It was 50 years ago today that "Sgt. Pepper's Lonely Hearts Club Band" got its official release in the U.K.
The Beatles' psychedelic masterpiece -- which hit U.S. stores a day later -- went where no album had gone before, combining such influences as classical, big band and Indian music with various experimental sounds and studio techniques.
Beatles expert Bruce Spizer tells ABC News that perhaps the most important achievement of "Sgt. Pepper," which Rolling Stone chose as its greatest album of all time, was that "it elevated rock music to an art form," while also being "a great listening experience."
As Spizer suggests, many fans may consider "Rubber Soul" to be The Beatles' best collection of songs, "Revolver" to be the band's best overall album and "Abbey Road" or the White Album to be their favorite album by the Fab Four. But he feels "Sgt. Pepper" is undeniably the group's "most important album."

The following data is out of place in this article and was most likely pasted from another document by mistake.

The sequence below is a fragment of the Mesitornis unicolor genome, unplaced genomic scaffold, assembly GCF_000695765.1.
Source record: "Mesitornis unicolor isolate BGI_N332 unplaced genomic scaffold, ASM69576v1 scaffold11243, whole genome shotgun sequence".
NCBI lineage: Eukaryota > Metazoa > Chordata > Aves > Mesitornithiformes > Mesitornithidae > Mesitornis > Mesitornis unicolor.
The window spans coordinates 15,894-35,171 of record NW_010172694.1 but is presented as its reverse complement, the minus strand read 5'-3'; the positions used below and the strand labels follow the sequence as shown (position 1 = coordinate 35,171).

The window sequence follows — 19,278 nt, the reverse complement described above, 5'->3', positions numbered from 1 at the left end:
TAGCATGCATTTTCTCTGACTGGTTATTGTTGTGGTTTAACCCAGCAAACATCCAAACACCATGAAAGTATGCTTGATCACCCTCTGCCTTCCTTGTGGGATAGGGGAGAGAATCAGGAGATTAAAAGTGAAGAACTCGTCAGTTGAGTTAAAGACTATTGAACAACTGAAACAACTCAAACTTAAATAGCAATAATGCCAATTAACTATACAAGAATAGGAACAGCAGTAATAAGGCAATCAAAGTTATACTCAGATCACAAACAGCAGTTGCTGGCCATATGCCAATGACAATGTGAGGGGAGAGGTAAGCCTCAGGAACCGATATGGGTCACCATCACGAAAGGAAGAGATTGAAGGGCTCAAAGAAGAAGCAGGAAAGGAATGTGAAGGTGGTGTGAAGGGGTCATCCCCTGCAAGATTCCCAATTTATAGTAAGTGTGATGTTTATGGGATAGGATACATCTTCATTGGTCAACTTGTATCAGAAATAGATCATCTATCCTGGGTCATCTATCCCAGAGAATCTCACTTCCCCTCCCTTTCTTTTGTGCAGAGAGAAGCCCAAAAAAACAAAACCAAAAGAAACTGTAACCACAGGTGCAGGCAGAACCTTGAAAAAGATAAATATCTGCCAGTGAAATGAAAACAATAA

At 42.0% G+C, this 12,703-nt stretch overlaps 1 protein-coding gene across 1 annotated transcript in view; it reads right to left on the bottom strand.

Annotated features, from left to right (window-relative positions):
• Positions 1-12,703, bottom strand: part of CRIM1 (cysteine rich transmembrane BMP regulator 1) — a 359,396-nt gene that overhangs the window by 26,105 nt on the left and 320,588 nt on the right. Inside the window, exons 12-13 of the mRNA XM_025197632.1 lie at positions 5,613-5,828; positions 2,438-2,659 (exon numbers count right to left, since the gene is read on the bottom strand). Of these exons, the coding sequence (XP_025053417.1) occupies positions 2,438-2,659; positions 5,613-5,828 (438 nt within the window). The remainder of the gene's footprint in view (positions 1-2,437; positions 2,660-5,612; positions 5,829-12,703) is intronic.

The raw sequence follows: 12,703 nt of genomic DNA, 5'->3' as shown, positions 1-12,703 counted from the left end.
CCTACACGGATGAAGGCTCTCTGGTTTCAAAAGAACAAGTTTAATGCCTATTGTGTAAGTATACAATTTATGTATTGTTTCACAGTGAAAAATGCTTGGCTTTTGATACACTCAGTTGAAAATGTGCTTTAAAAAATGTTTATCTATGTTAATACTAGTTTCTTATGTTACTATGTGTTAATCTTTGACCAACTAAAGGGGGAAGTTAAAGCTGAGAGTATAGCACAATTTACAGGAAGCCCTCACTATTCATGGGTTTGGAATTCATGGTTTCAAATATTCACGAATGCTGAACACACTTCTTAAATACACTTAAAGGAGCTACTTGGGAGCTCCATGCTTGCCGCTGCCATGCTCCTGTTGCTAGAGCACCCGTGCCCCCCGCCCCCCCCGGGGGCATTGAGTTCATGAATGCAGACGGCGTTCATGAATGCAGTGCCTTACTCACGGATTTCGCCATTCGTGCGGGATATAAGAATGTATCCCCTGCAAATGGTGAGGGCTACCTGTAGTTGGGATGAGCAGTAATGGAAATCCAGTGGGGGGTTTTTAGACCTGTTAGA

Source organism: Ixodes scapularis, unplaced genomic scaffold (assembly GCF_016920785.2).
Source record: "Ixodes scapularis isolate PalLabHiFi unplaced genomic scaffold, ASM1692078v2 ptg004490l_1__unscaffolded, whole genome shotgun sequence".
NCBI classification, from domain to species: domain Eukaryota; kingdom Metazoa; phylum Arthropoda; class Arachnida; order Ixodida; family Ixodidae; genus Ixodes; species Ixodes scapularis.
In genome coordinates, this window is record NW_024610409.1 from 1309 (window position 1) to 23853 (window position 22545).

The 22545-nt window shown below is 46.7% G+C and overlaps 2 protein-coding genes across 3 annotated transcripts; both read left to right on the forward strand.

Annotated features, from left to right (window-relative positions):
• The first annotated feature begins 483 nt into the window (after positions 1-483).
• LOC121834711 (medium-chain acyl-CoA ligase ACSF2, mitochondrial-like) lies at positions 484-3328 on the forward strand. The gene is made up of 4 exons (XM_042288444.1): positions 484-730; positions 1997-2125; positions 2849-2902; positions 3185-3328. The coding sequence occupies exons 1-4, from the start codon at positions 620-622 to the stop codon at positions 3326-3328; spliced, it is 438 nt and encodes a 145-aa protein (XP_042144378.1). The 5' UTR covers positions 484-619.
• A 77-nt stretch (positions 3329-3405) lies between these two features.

The concept of "Sgt. Pepper," devised by Paul McCartney, recast The Beatles as an alter-ego group. Launching the album was the McCartney-penned title track, which introduced the mythical band, while a reprise of the song brought the record up to its unforgettable finale, the epic "A Day in the Life."
Beyond the innovative and captivating music, "Sgt. Pepper" features the iconic cover collage with The Beatles surrounded by cutouts of dozens of historic figures, celebrities and musicians. The album also was among the first to include printed song lyrics.
Following its release, "Sgt. Pepper" spent 15 consecutive weeks at No. 1 on the Billboard 200 chart. The album has gone on to sell more than 11 million copies in the U.S. and more than 5 million in the U.K.
Check out a new fan Q&A with McCartney focusing on Sgt. Pepper at PaulMcCartney.com.